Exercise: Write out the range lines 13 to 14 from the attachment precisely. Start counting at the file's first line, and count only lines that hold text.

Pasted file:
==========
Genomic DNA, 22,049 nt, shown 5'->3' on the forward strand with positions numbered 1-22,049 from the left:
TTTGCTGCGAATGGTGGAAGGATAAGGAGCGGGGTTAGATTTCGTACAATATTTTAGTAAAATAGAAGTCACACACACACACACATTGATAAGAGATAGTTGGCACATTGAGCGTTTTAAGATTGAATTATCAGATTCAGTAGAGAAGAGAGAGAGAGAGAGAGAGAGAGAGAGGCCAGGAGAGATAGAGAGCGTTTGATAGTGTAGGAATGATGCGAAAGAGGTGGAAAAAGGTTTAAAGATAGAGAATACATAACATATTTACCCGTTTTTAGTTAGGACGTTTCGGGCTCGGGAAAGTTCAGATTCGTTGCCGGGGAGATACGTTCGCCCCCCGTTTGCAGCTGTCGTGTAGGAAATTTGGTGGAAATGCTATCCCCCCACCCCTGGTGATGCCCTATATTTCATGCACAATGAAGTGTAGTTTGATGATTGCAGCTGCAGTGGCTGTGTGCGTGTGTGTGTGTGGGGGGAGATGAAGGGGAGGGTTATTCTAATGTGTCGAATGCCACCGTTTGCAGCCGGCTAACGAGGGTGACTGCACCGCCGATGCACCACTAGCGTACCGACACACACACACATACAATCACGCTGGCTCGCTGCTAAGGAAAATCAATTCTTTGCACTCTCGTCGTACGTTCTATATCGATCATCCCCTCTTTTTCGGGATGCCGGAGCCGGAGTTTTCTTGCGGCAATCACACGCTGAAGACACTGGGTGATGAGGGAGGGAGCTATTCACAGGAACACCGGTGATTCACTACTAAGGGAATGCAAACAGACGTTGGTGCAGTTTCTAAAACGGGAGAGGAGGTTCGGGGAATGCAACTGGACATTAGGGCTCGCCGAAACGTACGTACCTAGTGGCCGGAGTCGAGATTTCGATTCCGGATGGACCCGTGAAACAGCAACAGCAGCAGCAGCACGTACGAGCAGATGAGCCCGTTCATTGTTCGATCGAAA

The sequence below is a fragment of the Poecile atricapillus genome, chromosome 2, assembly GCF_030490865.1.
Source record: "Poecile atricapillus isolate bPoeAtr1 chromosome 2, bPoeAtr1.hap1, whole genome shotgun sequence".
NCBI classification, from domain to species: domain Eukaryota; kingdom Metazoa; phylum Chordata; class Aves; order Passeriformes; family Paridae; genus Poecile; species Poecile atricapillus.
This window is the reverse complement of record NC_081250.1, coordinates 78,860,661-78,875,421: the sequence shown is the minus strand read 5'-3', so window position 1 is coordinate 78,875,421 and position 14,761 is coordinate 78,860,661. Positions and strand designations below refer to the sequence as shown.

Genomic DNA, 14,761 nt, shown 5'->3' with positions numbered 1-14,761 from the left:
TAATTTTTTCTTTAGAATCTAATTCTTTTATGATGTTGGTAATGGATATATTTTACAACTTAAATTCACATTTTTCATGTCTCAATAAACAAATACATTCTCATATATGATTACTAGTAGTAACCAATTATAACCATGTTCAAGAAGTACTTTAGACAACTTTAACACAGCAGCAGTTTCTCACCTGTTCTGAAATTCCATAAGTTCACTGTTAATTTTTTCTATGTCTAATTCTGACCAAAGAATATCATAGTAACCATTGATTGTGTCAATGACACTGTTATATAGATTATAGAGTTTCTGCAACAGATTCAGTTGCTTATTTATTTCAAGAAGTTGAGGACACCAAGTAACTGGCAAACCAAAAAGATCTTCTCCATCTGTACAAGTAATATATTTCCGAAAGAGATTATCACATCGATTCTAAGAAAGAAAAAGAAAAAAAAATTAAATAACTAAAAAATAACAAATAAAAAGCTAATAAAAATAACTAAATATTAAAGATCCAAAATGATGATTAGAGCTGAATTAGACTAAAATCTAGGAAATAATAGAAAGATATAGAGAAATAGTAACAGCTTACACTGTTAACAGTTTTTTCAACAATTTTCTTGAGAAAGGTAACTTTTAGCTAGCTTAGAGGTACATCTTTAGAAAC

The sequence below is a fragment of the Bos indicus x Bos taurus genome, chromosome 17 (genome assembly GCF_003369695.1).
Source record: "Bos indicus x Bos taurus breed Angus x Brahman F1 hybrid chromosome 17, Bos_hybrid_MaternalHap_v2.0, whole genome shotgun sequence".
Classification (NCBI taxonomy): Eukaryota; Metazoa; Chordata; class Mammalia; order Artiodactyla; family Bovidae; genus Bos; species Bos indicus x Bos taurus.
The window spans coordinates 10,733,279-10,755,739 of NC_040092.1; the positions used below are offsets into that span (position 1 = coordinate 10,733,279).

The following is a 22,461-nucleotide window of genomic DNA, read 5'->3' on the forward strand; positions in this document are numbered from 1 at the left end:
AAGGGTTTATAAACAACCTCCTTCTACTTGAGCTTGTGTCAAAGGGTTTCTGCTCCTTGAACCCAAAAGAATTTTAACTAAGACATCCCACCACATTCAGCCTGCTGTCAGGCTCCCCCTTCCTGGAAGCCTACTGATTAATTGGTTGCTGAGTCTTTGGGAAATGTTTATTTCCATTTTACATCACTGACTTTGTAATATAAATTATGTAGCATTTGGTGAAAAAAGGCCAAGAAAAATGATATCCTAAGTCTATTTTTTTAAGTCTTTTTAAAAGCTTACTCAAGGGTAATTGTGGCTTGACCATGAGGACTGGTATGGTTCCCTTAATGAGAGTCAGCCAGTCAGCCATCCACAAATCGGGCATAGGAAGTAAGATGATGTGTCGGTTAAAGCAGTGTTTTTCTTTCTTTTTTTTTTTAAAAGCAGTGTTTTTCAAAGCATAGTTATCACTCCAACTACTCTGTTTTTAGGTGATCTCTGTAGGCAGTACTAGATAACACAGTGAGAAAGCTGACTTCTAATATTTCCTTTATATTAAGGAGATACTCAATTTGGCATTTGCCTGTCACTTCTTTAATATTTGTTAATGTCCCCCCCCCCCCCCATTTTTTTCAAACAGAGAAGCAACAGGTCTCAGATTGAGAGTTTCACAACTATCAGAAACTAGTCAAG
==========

The following is a 22,461-nucleotide window of genomic DNA, read 5'->3' on the forward strand; positions in this document are numbered from 1 at the left end:
AAGGGTTTATAAACAACCTCCTTCTACTTGAGCTTGTGTCAAAGGGTTTCTGCTCCTTGAACCCAAAAGAATTTTAACTAAGACATCCCACCACATTCAGCCTGCTGTCAGGCTCCCCCTTCCTGGAAGCCTACTGATTAATTGGTTGCTGAGTCTTTGGGAAATGTTTATTTCCATTTTACATCACTGACTTTGTAATATAAATTATGTAGCATTTGGTGAAAAAAGGCCAAGAAAAATGATATCCTAAGTCTATTTTTTTAAGTCTTTTTAAAAGCTTACTCAAGGGTAATTGTGGCTTGACCATGAGGACTGGTATGGTTCCCTTAATGAGAGTCAGCCAGTCAGCCATCCACAAATCGGGCATAGGAAGTAAGATGATGTGTCGGTTAAAGCAGTGTTTTTCTTTCTTTTTTTTTTTAAAAGCAGTGTTTTTCAAAGCATAGTTATCACTCCAACTACTCTGTTTTTAGGTGATCTCTGTAGGCAGTACTAGATAACACAGTGAGAAAGCTGACTTCTAATATTTCCTTTATATTAAGGAGATACTCAATTTGGCATTTGCCTGTCACTTCTTTAATATTTGTTAATGTCCCCCCCCCCCCCCATTTTTTTCAAACAGAGAAGCAACAGGTCTCAGATTGAGAGTTTCACAACTATCAGAAACTAGTCAAG